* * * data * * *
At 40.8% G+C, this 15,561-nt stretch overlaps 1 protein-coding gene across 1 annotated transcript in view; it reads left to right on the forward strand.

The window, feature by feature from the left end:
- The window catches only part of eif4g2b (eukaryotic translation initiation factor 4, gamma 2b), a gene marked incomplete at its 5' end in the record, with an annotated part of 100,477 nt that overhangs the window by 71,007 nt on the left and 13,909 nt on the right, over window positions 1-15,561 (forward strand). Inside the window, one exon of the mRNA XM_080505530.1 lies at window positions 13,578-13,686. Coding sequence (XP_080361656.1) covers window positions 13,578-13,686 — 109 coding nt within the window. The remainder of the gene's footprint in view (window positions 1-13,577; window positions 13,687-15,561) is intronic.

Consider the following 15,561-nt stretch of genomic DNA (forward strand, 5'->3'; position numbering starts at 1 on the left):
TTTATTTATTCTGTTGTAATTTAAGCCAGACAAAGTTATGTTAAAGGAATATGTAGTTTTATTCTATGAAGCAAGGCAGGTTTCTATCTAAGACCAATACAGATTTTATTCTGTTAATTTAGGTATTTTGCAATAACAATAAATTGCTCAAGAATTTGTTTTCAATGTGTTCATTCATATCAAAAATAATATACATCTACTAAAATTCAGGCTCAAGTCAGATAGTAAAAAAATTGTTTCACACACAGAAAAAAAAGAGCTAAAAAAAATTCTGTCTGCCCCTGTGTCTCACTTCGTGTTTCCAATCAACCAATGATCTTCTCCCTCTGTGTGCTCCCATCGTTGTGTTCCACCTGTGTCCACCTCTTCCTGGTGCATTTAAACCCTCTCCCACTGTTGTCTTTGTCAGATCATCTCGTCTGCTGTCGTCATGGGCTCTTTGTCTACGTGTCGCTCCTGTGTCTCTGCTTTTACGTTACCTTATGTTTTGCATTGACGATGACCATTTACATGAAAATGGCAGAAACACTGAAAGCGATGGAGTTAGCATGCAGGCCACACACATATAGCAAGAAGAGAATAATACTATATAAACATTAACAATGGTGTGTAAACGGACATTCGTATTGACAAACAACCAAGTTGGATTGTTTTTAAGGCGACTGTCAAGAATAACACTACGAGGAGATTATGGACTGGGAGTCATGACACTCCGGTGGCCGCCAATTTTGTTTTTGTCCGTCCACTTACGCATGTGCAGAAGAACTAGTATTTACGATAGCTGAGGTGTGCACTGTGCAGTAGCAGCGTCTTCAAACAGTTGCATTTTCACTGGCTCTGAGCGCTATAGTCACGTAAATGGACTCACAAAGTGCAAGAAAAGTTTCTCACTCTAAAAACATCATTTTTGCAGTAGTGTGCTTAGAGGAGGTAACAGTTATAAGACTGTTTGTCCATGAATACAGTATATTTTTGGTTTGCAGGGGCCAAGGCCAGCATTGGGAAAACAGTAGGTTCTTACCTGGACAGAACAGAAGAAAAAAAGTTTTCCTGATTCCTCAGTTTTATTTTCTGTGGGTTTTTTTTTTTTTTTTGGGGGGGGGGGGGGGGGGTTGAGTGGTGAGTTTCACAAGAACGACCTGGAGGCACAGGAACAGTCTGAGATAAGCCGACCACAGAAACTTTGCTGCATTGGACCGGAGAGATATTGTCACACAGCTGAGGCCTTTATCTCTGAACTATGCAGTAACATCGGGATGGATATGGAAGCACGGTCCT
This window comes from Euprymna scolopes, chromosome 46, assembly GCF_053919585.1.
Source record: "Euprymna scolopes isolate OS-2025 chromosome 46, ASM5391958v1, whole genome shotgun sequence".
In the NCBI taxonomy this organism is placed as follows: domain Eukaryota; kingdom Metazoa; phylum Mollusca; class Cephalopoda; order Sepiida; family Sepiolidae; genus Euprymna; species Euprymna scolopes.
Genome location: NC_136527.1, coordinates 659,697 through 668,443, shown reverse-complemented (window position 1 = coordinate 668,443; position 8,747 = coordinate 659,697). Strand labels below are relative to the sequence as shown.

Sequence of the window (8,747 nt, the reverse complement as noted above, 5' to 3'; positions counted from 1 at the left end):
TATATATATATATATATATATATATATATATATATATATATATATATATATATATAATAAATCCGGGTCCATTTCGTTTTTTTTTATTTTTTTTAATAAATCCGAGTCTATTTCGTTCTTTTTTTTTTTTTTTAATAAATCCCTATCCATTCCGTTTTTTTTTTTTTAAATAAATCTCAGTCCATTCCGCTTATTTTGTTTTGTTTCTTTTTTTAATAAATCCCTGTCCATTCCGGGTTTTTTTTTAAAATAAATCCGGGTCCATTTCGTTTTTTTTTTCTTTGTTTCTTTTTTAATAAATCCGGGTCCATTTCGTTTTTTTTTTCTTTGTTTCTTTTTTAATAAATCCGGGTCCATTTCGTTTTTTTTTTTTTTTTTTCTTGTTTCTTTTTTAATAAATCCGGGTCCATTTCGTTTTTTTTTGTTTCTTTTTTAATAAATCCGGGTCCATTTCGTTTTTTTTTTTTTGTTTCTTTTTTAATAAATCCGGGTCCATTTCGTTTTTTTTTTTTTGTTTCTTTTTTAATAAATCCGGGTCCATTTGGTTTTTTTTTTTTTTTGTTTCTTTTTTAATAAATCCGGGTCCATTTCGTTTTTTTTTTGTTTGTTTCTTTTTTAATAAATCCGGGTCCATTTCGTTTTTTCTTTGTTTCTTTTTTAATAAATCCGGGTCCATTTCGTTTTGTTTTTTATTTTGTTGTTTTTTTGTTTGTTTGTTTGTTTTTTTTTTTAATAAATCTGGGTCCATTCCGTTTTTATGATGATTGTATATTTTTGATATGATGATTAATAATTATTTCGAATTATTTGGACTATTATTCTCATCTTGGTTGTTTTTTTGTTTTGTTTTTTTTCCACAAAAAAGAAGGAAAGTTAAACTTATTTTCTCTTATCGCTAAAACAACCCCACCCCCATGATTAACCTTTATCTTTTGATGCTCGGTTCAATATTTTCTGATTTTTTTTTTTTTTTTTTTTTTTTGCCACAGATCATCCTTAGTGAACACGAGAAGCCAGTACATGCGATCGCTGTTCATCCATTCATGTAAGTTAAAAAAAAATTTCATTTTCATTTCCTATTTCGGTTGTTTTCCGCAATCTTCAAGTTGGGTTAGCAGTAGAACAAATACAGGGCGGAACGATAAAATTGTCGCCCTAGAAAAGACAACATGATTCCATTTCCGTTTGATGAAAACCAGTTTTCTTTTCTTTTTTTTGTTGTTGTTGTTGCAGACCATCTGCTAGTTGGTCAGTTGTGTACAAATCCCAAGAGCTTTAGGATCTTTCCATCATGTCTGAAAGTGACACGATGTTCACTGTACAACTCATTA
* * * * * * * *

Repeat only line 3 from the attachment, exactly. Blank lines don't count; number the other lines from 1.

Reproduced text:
- The window catches only part of eif4g2b (eukaryotic translation initiation factor 4, gamma 2b), a gene marked incomplete at its 5' end in the record, with an annotated part of 100,477 nt that overhangs the window by 71,007 nt on the left and 13,909 nt on the right, over window positions 1-15,561 (forward strand). Inside the window, one exon of the mRNA XM_080505530.1 lies at window positions 13,578-13,686. Coding sequence (XP_080361656.1) covers window positions 13,578-13,686 — 109 coding nt within the window. The remainder of the gene's footprint in view (window positions 1-13,577; window positions 13,687-15,561) is intronic.